Toy Story in 3D and Dolby 7.1 too?

When Toy Story 3 opens this weekend, movie-goers will have the now-commonplace choice of seeing the film in the standard 2D version or the usually-higher-priced 3D version. But those in select markets may also wish to seek out theaters showing Toy Story 3 in the new Dolby Surround 7.1 soundtrack format.

Toy Story 3 Dolby 7.1

Dolby Digital soundtracks were introduced in 1992 with the release of Batman Returns, the first release to include a digital movie soundtrack with 5.1 channels. Since then, almost every movie theater in the United States, with the exception of a few single-screen independent theaters in smaller markets, has converted their sound system to one that supports Dolby Digital. Most support SDDS (Sony Dynamic Digital Sound) and DTS (Digital Theater Systems) soundtracks as well. Dolby Digital soundtracks became available to the home theater market in 1995 with the release of Clear and Present Danger on laserdisc; I still have my copy. The DTS audio format was available as an option on some laserdisc soundtracks; mainly Universal releases such as Jurassic Park as Steven Spielberg was an initial investor in DTS.

Dolby Digital became the standard soundtrack specification for commercially-released DVDs and then standard definition satellite television. HDTV broadcasts include Dolby Digital as the standard soundtrack format. All of these various Dolby Digital sources can make use of up to 5.1 channels, which offers 5 full-bandwidth channels and 1 LFE (low frequency effects) channel for bass enhancement. The specific audio channels in a Dolby Digital 5.1 mix include the Left channel, the Center channel, the Right channel, the Left Surround channel, the Right Surround channel and the LFE channel. For the release of Star Wars Episode I: The Phantom Menace, Dolby Laboratories teamed with Lucasfilm’s THX division to create Dolby Surround EX, which adds a sixth channel appearing as a Rear Center Surround channel; it’s mixed into the rear digital channels and decoded using an analog matrix decoding technology.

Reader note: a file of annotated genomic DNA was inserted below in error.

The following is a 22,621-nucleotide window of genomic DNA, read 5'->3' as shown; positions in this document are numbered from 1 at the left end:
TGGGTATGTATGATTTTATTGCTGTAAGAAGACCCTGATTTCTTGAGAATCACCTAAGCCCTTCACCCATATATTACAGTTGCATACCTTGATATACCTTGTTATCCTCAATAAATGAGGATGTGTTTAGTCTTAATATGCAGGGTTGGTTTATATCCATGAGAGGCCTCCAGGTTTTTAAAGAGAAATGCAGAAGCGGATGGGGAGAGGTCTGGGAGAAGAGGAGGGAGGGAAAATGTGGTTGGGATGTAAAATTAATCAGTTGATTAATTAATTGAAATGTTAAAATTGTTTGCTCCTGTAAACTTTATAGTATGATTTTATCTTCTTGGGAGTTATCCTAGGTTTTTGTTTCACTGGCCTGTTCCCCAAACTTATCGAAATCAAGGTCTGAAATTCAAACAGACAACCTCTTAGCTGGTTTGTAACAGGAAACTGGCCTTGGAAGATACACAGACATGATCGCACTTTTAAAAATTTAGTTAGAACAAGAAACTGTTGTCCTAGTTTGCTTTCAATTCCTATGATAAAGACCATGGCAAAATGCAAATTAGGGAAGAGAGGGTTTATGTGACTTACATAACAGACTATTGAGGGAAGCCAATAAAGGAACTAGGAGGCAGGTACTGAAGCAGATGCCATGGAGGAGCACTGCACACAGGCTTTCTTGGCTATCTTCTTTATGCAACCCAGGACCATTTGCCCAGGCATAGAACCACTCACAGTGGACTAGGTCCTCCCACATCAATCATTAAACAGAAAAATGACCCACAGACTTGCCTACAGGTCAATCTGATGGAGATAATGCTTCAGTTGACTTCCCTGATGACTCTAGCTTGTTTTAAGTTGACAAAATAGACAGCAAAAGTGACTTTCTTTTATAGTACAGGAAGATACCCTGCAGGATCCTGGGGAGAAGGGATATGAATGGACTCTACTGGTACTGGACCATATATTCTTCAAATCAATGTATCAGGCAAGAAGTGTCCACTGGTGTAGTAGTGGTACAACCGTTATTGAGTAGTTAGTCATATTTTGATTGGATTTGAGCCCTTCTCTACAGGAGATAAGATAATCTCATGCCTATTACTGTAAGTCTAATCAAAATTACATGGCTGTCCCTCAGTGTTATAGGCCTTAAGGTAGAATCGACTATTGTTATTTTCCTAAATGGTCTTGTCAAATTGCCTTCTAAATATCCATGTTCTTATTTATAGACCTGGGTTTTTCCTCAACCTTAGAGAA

While various forms of 7.1 channel decoding have been available to home theater owners for years, these decoding schemes have been produced by altering the original Dolby Digital (or DTS) 5.1 soundtrack available on the source program (DVD, HDTV, etc.). Now, however, Dolby Surround 7.1 soundtracks will provide theater goers, and soon, I’m sure, home theater owners, with a full complement of surround sound speaker locations. The 7.1 decoding adds a Back Surround Left channel and a Back Surround Right channel.

7.1 Surround Sound Diagram

Read the official Dolby Laboratories press release and then see if Toy Story 3 is playing in Dolby Surround 7.1 near you using Dolby’s theater locator. The nearest theater to me showing Toy Story 3 in 7.1 is about 175 miles away in Melbourne, Florida. It’s difficult to convince friends and family to drive across the state to see a movie because a certain theater has special equipment. Believe me, I’ve tried. Therefore, I’ll likely be missing the 7.1 version. However, I will be seeing it in Sony 4K digital projection!

By the way, to read more about how to identify your best local movie theaters, be sure to read the Digital Media Services December 2009 and January 2010 newsletters; they include a two-part Tech Tip explaining the technical design elements of movie theaters that allow films to be presented as the filmmakers intended and how you can identify which theaters will perform the best.


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